- Breaking Federal Laws
- Failing to Return Your Security Deposit
- Failure to Maintain a Habitable Premises
- Unpaid Reimbursements
- Wrongful Eviction
- Injury Resulting from the Landlord’s Neglect
- Violation of Your Quiet Enjoyment
- Illegal Clause in Your Lease
Landlords are required to obey certain federal housing laws; if they violate them, you have a right to sue. One important federal law that impacts landlords is the Fair Housing Act, which made it illegal for landlords to discriminate against anyone based on age, race, color, origin, religion, disability, gender, lawful occupation, sexual orientation, family status, or any other protected class. So, if you believe your landlord unfairly discriminated against you because you are a member of one of those protected classes, you can take them to court.
Another federal law that’s important to know is the Lead Disclosures Act, which requires anyone renting a building constructed before 1978 to provide tenants with information about potential exposure to lead. If you suffer any health consequences due to lead exposure and your landlord failed to provide the appropriate disclosures, you can sue them for violating this law.
Another reason you may decide to sue your landlord is if they fail to return your security deposit without a valid reason and explanation for doing so. Landlords are permitted to charge a security deposit to cover any unforeseen expenses if you fail to pay rent on time or do severe damage to the unit. But if they decide to keep your deposit, they must notify you and provide an itemized statement declaring the costs they had to cover. If they fail to provide a valid reason or charge you for minor damages that naturally occur as the building ages (known as normal wear and tear), you can take them to small claims court and sue to get the money back.
Landlords are also legally required to maintain a habitable residence for their tenants and must respond to maintenance requests in a timely manner. If they fail to do so and continue to charge you rent, you can sue them, especially if their negligence causes you health issues or emotional distress. Issues that may make a residence uninhabitable include mold, electrical issues, a leaky roof, utilities shut off, or a burst pipe. You must prove that you alerted the landlord to the issue and they failed to remedy the situation in a reasonable time frame. But if you have evidence they were grossly negligent in their responsibilities, you may have a case.
If you agree to pay for any expenses that should have fallen on the landlord, and they fail to reimburse you, you can file a lawsuit in small claims court to recoup the money. Say, for instance, a window breaks in the winter, and you decide to pay for the repairs yourself to avoid freezing rather than wait for the landlord to fix it. However, you must show that you reached out to the landlord first, and they either agreed to repay you and never did or failed to respond to the issue quickly and lapsed on their responsibilities to maintain a habitable environment.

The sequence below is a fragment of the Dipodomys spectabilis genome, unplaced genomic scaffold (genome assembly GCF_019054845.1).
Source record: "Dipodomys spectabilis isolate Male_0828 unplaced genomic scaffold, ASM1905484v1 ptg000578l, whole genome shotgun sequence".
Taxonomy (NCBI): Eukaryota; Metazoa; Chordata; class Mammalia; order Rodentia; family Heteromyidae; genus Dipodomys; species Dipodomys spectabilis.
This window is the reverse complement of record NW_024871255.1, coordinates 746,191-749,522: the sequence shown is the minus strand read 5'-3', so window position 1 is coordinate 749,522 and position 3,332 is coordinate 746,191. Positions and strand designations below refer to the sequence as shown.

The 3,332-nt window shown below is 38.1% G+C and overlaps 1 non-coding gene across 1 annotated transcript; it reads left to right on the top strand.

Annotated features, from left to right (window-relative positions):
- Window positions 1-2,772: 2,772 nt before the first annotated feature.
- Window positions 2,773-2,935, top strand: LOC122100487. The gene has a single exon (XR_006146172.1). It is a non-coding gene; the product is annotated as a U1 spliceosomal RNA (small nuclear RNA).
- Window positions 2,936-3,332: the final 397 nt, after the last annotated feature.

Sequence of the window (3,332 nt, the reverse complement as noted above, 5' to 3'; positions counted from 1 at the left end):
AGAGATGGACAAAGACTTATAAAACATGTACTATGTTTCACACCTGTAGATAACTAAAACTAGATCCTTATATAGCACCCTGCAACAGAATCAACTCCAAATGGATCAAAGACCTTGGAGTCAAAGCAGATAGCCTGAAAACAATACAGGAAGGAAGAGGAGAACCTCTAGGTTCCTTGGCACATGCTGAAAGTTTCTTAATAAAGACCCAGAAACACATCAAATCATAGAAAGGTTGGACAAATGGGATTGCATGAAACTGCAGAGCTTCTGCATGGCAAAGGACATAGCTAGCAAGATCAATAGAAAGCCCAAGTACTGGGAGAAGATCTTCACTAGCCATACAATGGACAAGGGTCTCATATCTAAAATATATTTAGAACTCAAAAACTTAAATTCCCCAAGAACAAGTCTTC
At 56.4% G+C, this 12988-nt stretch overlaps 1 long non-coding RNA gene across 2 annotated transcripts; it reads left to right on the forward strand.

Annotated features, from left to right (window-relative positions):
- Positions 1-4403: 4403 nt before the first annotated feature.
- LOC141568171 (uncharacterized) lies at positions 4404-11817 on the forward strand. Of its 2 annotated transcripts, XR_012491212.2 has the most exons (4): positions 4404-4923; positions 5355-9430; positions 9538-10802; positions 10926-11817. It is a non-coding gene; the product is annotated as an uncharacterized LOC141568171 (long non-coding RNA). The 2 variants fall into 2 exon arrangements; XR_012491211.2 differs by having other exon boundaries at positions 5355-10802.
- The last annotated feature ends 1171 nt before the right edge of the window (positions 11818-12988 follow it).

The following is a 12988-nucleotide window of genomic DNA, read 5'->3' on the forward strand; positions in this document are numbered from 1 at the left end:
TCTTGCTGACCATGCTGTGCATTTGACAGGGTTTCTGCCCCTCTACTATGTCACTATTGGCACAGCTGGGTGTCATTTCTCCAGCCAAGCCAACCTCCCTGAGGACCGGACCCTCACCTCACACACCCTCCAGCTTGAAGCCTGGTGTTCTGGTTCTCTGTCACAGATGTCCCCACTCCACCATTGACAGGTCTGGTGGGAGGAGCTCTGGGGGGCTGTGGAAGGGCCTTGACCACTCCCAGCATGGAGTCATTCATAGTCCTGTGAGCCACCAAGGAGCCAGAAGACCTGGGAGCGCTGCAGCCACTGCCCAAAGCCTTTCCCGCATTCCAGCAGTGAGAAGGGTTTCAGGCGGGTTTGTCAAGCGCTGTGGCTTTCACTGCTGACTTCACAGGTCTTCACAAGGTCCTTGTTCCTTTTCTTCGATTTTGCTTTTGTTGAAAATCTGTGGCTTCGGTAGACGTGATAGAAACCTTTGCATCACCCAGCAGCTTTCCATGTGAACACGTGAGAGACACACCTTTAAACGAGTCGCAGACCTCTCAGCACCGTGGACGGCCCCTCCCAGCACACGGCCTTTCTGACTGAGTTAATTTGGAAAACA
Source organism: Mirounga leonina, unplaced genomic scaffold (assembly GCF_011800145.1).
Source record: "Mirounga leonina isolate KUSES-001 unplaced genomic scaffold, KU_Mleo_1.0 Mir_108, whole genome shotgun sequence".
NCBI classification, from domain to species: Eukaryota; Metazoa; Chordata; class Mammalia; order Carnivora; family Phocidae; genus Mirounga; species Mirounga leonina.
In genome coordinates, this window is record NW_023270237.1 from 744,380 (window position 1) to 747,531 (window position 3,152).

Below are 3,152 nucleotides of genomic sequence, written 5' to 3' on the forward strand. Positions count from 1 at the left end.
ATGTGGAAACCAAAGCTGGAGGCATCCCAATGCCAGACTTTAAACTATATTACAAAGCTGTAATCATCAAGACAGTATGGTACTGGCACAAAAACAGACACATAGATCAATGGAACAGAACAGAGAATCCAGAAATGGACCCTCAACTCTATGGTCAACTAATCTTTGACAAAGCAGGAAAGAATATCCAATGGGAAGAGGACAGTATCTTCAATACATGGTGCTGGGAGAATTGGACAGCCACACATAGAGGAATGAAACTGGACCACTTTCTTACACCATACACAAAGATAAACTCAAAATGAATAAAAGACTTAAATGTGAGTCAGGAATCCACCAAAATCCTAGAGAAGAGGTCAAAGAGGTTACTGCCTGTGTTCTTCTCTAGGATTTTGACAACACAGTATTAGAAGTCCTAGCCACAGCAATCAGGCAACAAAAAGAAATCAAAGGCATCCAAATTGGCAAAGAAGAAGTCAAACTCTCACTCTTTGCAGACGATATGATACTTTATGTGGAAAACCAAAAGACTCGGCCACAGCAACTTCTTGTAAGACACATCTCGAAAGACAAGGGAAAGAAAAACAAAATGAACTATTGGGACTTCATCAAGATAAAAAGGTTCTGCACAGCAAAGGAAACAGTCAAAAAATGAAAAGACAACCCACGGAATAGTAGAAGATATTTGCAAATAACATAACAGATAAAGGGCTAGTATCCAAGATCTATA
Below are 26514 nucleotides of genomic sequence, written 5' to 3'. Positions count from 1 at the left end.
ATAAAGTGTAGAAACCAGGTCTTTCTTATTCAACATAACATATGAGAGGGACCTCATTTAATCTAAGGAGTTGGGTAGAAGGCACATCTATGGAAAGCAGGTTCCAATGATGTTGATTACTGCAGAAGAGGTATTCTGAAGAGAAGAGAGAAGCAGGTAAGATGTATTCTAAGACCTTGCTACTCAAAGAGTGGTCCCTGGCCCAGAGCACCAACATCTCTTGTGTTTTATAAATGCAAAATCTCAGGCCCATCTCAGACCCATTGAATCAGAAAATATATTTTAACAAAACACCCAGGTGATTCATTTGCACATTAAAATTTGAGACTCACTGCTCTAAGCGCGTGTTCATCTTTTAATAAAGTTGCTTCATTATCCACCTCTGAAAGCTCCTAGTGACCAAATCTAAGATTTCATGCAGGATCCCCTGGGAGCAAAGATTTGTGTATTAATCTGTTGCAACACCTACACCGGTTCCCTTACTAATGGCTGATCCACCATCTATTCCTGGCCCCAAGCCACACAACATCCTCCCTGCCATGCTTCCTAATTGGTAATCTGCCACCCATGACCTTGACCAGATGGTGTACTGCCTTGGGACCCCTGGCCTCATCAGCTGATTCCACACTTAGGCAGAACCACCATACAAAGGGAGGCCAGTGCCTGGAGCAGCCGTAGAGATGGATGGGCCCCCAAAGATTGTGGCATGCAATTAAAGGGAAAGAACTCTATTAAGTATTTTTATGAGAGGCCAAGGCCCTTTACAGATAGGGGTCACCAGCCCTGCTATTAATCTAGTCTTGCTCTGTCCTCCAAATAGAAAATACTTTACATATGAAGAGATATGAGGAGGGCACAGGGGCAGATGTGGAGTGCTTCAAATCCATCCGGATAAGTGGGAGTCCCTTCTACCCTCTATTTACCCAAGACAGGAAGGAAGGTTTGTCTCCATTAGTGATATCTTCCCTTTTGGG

If your landlord evicts you without following the proper procedures or without having a legally valid reason, you can use them for wrongful eviction. Landlords can evict you for non-payment of rent, causing serious damage to the property, or otherwise violating the terms of the lease. So, you can fight back if they decide to have you evicted over a disagreement or behavior that was not explicitly prohibited in the rental agreement. Even if you did violate the lease terms, but they evicted you illegally by changing the locks while you were at work or failing to provide the proper notice required by the state, you can bring them to court. You will either have a chance to defend yourself in eviction court or file a separate suit in small claims court.
If you injure yourself due to neglect on the part of the landlord, you can sue for damages. Say, for instance, the maintenance crew did a bad job installing the flooring in the hallway, and you trip and fall on the way to your apartment. You can sue them to cover your medical bills and any work you may have missed due to the injury.
In addition to maintaining a habitable environment for tenants, landlords are also required to respect your right to quiet enjoyment of the premises. So, if they show up unannounced and refuse to respect your privacy, you can sue them for violating this right. Landlords can access the unit if they need to conduct their normal responsibilities, such as inspecting for damages, making repairs, or showing other tenants the apartment. However, they must provide adequate notice and request to enter the unit at a reasonable hour.
If your lease has any illegal clauses and your landlord attempts to enforce them, you can sue to protect yourself. Landlords are within their rights to prohibit certain behavior using clauses in the lease, such as having non-service animal pets, smoking, or loud parties. However, they can’t prohibit anything that would be against the law, even if you sign it without noticing. For instance, they can’t give themselves the right to evict you whenever they want or refuse repairs if they don’t have the time. So, you can sue if they snuck something into the lease that breaks any laws or otherwise contradicts their responsibilities as a landlord.
Suing your landlord should be your last resort after trying to reason with them and settling privately because it can often be difficult and time-consuming. But if you’ve exhausted all your other options and they’ve done something that requires legal action, you do have the right to take them to court.